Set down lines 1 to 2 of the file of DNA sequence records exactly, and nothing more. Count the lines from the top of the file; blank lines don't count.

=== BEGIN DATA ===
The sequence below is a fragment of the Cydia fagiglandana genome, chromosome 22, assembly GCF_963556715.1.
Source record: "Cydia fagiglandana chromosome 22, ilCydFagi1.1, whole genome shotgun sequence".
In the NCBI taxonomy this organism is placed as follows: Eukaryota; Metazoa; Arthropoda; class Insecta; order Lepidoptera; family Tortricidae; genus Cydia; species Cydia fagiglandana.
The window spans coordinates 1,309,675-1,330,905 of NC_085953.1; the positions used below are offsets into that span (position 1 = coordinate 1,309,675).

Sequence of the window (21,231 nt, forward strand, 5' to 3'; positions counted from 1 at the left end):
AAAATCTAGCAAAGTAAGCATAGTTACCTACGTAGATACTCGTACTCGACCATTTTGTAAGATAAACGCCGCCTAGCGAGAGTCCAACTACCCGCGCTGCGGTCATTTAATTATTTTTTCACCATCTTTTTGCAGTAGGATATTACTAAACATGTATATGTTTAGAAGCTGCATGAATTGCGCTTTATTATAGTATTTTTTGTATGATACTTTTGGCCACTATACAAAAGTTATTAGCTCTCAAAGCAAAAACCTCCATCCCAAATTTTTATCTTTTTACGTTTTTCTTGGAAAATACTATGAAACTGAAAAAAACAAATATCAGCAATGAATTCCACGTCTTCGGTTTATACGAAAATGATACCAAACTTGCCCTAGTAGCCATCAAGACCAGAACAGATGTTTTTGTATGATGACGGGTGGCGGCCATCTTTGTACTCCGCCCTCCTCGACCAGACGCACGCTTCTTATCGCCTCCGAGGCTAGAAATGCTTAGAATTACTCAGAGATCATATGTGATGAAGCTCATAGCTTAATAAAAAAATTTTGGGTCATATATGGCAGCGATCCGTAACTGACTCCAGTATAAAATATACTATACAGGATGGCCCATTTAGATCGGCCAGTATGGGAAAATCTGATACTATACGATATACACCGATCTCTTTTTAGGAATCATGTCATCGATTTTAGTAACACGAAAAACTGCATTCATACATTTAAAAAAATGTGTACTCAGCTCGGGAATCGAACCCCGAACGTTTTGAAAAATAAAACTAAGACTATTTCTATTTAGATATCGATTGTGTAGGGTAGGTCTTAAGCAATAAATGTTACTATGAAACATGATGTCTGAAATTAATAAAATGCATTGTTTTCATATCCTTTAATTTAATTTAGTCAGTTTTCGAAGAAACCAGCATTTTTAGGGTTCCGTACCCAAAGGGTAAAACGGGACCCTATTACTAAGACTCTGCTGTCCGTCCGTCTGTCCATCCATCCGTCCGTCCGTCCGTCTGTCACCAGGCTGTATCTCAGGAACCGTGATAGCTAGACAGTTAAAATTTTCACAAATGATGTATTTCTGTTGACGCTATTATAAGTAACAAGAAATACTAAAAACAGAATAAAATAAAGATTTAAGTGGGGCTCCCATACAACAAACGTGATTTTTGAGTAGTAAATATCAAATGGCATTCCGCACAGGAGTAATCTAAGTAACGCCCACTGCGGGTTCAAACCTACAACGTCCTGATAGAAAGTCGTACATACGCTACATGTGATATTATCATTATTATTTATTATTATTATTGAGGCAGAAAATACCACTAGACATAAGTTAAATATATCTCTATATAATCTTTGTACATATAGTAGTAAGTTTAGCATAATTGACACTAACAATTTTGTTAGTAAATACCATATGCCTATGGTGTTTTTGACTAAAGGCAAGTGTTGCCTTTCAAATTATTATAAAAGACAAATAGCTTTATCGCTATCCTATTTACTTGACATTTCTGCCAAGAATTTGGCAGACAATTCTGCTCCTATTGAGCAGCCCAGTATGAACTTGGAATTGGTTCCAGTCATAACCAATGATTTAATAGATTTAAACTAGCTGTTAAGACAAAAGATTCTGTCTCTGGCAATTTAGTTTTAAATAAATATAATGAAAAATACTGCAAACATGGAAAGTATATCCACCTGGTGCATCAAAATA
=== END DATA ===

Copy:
The sequence below is a fragment of the Cydia fagiglandana genome, chromosome 22, assembly GCF_963556715.1.
Source record: "Cydia fagiglandana chromosome 22, ilCydFagi1.1, whole genome shotgun sequence".